Before even turning on the car, sit down and have a full discussion of the car, how it works, what you want to accomplish and safety (it's not a video game). Then, go to a parking lot in a very safe area and start out with no other cars around. I've found it helpful to have my hand on the emergency break, just in case. If all else fails, there are some great driving schools that you can find in your area to defer to!
Manders has a great answer. My only addition is that you need to be careful that your teen (or you) doesn't feel like they can drive after one or two lessons. Safe driving takes knowledge AND experience. Keep driving with your teen after they have the skills down, so they can get the practice with you in the car.
I would honestly sit down with the driving manual first. Make sure she has read it from front to back. Give her your own quiz, and see how she does. Make sure rules are established before teaching to drive, as well. Show her this video: http://www.youtube.com/watch?v=ztcbfBFeYt8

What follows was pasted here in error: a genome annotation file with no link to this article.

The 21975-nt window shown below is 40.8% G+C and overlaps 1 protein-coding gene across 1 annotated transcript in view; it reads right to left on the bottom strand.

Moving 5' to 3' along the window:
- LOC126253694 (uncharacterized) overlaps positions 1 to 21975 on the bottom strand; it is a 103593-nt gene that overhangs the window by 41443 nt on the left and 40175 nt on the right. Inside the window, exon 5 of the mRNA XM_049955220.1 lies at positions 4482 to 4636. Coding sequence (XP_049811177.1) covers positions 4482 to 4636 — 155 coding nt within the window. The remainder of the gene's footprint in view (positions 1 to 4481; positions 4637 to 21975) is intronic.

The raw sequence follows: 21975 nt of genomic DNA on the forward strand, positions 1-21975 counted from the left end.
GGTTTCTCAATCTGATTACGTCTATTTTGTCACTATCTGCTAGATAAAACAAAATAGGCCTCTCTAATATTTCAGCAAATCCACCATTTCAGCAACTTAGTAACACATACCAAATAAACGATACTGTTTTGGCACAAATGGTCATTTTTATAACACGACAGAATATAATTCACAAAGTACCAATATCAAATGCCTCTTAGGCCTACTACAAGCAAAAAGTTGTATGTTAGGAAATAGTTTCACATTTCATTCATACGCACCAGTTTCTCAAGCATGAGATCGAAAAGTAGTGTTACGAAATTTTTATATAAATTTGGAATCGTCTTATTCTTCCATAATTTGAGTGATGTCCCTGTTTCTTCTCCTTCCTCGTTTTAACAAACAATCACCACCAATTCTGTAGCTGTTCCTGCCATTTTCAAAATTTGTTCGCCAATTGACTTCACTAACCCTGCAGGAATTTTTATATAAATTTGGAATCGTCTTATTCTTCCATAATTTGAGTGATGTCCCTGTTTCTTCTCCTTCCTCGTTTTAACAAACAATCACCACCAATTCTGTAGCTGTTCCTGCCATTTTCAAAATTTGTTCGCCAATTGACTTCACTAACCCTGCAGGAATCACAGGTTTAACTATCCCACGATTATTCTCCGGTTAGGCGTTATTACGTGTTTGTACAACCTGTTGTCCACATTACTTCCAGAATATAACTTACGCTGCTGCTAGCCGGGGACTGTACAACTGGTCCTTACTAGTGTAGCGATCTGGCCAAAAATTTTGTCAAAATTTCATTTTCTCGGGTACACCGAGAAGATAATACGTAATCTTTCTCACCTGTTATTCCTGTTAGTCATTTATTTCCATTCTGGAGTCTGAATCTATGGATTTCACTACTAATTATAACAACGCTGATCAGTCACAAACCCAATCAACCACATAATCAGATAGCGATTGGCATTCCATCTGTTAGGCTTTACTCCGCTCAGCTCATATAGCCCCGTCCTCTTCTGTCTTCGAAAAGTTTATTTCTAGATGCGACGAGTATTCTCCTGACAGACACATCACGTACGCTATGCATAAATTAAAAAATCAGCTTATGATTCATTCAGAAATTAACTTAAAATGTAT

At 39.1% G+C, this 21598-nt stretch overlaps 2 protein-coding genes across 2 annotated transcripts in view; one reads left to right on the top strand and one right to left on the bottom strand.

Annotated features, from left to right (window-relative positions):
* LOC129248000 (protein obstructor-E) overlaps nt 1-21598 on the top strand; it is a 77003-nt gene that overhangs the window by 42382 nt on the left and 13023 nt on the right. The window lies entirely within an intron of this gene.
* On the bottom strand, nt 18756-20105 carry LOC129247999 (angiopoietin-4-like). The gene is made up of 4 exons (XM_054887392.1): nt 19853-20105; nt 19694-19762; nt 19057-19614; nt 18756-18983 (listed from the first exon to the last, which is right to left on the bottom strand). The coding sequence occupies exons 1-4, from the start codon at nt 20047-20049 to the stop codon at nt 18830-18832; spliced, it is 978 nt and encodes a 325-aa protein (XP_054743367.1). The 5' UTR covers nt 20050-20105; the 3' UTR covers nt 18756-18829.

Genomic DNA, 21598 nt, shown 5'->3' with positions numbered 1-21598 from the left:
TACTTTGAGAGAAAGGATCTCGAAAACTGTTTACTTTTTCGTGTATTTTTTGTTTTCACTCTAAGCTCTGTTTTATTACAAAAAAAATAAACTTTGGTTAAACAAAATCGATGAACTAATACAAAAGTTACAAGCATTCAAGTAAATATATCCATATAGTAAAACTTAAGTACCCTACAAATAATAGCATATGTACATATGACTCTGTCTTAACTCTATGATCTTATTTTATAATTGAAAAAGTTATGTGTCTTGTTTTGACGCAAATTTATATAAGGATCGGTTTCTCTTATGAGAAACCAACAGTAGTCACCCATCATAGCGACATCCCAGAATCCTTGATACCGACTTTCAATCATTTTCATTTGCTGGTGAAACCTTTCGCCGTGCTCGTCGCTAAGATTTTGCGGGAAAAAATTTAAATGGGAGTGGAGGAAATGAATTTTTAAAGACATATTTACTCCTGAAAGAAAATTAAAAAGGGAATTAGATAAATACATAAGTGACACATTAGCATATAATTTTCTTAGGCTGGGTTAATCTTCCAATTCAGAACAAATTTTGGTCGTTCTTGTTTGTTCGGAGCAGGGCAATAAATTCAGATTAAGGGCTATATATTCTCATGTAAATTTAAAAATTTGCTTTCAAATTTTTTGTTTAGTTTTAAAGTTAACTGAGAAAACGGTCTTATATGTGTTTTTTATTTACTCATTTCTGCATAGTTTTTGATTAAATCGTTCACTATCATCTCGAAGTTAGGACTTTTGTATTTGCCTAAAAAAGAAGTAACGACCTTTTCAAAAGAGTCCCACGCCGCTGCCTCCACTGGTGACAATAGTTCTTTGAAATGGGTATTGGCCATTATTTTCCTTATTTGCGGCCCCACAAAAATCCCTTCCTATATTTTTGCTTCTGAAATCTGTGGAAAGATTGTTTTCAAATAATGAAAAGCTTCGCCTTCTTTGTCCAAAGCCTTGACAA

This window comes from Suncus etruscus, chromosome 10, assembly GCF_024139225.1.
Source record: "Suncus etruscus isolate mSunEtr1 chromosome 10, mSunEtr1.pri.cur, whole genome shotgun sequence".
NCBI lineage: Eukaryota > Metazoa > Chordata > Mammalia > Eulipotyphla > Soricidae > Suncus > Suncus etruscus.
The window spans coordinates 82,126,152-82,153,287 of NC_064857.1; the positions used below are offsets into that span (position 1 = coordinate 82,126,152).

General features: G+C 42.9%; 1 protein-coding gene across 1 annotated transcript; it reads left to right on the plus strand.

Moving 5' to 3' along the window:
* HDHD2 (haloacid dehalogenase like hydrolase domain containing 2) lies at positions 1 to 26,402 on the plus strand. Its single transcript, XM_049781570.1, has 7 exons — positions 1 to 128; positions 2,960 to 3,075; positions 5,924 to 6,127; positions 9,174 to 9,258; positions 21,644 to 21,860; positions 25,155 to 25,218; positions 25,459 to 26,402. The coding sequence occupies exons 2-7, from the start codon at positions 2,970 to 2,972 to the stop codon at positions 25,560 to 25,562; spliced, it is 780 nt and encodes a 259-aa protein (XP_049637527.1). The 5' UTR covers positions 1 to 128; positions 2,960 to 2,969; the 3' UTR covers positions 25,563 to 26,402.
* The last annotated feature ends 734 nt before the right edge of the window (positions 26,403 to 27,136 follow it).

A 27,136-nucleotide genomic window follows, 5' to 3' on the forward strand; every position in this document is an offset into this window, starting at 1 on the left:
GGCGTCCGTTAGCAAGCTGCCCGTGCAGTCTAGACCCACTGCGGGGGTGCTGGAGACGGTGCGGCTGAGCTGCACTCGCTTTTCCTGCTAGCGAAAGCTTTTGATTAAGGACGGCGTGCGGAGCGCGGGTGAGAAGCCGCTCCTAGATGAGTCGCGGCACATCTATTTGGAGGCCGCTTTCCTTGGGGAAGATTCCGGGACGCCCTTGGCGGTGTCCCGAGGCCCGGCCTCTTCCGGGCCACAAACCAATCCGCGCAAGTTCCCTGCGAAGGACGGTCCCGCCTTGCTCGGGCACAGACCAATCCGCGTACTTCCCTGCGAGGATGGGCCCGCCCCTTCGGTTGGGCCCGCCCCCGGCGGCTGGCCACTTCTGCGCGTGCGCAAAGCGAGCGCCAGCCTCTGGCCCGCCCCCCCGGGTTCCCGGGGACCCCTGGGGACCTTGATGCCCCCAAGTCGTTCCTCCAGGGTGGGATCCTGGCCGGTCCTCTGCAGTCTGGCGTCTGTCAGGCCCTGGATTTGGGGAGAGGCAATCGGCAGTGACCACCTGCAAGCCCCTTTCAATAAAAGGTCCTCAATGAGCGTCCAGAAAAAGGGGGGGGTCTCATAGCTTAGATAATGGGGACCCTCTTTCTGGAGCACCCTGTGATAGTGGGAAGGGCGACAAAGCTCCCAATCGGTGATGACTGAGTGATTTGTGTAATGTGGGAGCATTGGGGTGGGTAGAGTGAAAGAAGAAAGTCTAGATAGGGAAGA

Teaching to a teenager is most challenging job to a parents. Here are my tips and suggestion make sure she has a learners permit before she start learning behind the wheels. Then send her to a professional driving schools at least two or three sessions. Their are advantage of sending your daughter to the driving school. You need to consider that driving instructors are expert on teaching teenagers. The instructors teaches techniques on how to parallel park, proper changing lanes and more that your daughter and make it easier to remember learn. In addition driving instructors are having big tolerance , they are patient and polite teaching teenager . Thus, make your daughter learn faster.
I seriously think the best way to teach your kids to drive would be to be a fabulous driver yourself. Stay to the right. Use directionals. Don't tailgate. Make a huge deal about putting your cellphone in the glove compartment before you start the car. Don't yell at other drivers (no matter how much you want to!). Kids do what they see, not what they're told. Good luck.